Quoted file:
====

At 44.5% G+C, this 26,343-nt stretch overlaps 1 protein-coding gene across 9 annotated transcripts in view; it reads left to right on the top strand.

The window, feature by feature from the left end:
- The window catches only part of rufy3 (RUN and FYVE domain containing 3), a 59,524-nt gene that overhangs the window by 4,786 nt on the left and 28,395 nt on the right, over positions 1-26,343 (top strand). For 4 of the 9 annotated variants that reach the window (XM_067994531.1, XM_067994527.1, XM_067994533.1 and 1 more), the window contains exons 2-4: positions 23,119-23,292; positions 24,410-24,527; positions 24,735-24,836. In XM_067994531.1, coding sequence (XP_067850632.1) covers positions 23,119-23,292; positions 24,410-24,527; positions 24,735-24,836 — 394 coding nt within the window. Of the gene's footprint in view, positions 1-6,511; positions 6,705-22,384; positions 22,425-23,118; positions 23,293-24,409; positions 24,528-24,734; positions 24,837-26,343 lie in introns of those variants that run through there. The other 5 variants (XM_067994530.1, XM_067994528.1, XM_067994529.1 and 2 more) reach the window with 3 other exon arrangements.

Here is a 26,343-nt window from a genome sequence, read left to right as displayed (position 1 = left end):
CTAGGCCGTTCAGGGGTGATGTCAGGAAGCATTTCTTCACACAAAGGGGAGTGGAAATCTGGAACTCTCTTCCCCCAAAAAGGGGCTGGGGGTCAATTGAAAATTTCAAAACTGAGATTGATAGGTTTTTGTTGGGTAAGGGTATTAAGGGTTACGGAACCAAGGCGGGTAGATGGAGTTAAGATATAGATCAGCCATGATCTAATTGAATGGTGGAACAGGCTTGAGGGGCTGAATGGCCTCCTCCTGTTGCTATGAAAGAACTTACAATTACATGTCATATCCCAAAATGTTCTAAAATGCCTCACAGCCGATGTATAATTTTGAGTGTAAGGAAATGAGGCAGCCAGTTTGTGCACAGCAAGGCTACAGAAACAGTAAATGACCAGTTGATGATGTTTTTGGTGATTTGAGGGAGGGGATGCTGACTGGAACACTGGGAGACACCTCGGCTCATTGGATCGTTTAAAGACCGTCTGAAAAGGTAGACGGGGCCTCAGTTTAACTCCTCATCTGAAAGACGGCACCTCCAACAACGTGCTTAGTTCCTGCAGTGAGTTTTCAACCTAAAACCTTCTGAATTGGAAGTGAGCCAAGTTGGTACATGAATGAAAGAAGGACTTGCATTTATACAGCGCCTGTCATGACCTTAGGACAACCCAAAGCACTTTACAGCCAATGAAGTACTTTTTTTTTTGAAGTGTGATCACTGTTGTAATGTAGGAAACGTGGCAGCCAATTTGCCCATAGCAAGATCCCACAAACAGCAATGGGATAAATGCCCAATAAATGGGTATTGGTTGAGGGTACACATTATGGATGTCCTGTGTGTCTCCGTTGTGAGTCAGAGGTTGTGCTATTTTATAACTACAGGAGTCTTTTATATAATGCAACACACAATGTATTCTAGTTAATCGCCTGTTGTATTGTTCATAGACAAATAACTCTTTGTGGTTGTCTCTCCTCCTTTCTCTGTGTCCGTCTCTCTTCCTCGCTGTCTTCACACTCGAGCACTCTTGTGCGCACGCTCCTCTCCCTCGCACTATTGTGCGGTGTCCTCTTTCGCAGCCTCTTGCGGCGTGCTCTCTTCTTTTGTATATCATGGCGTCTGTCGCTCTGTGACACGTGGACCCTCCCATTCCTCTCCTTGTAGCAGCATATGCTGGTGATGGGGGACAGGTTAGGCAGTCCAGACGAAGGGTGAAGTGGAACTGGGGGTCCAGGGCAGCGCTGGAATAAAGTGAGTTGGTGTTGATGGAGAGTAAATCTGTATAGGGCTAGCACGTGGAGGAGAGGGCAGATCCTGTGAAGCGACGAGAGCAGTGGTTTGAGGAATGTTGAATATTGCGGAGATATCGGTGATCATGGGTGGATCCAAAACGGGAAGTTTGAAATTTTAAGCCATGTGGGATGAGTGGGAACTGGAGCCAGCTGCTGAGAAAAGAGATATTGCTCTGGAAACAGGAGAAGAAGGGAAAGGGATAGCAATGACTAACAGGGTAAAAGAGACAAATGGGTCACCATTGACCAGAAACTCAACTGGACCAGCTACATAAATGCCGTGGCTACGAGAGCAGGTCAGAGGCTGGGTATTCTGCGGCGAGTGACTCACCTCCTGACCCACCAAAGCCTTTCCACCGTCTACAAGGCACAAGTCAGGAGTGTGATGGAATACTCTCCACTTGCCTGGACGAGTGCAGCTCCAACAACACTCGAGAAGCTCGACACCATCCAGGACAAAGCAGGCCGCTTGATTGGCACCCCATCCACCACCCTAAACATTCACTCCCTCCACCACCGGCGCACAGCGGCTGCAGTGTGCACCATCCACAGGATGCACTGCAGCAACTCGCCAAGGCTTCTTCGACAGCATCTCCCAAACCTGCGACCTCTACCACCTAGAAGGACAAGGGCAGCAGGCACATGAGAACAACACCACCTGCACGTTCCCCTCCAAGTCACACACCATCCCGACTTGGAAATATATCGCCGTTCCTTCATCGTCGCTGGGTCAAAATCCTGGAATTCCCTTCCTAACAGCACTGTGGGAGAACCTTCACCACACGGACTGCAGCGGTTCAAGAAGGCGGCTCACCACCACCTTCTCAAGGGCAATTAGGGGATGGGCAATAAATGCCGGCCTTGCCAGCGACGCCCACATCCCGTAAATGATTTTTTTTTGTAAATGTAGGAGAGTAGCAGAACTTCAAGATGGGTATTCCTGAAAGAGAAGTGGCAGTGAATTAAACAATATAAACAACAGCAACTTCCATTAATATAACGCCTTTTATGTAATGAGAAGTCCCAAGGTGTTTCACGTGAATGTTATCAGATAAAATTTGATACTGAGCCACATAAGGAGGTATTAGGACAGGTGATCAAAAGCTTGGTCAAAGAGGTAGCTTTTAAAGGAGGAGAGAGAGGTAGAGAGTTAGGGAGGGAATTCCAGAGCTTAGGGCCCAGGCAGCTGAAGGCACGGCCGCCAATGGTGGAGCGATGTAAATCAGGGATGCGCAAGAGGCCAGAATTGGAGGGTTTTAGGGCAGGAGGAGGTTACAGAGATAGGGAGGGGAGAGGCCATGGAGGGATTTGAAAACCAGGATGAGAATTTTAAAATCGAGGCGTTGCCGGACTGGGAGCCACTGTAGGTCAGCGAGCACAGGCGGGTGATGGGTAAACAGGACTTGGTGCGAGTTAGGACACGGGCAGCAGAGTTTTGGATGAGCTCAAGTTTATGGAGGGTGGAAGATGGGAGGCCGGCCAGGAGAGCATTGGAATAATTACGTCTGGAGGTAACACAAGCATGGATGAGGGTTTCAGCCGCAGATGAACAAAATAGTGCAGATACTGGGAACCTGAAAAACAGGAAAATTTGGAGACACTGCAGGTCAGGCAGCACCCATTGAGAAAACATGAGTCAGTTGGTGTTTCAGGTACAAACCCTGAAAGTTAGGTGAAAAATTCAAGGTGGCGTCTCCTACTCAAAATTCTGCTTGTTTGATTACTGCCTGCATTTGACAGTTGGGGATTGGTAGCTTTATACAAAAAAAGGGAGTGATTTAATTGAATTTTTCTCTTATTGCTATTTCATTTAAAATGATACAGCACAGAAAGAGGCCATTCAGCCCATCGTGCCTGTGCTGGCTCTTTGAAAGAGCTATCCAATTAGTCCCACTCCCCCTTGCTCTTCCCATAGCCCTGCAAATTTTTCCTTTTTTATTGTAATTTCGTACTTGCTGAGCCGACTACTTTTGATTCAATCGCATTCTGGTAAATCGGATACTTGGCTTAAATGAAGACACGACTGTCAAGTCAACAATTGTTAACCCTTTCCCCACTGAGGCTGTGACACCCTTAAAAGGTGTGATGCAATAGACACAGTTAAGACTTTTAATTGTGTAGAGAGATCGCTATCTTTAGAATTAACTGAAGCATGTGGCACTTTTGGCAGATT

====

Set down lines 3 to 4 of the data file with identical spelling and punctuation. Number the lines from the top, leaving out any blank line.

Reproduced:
- The window catches only part of rufy3 (RUN and FYVE domain containing 3), a 59,524-nt gene that overhangs the window by 4,786 nt on the left and 28,395 nt on the right, over positions 1-26,343 (top strand). For 4 of the 9 annotated variants that reach the window (XM_067994531.1, XM_067994527.1, XM_067994533.1 and 1 more), the window contains exons 2-4: positions 23,119-23,292; positions 24,410-24,527; positions 24,735-24,836. In XM_067994531.1, coding sequence (XP_067850632.1) covers positions 23,119-23,292; positions 24,410-24,527; positions 24,735-24,836 — 394 coding nt within the window. Of the gene's footprint in view, positions 1-6,511; positions 6,705-22,384; positions 22,425-23,118; positions 23,293-24,409; positions 24,528-24,734; positions 24,837-26,343 lie in introns of those variants that run through there. The other 5 variants (XM_067994530.1, XM_067994528.1, XM_067994529.1 and 2 more) reach the window with 3 other exon arrangements.

Here is a 26,343-nt window from a genome sequence, read left to right as displayed (position 1 = left end):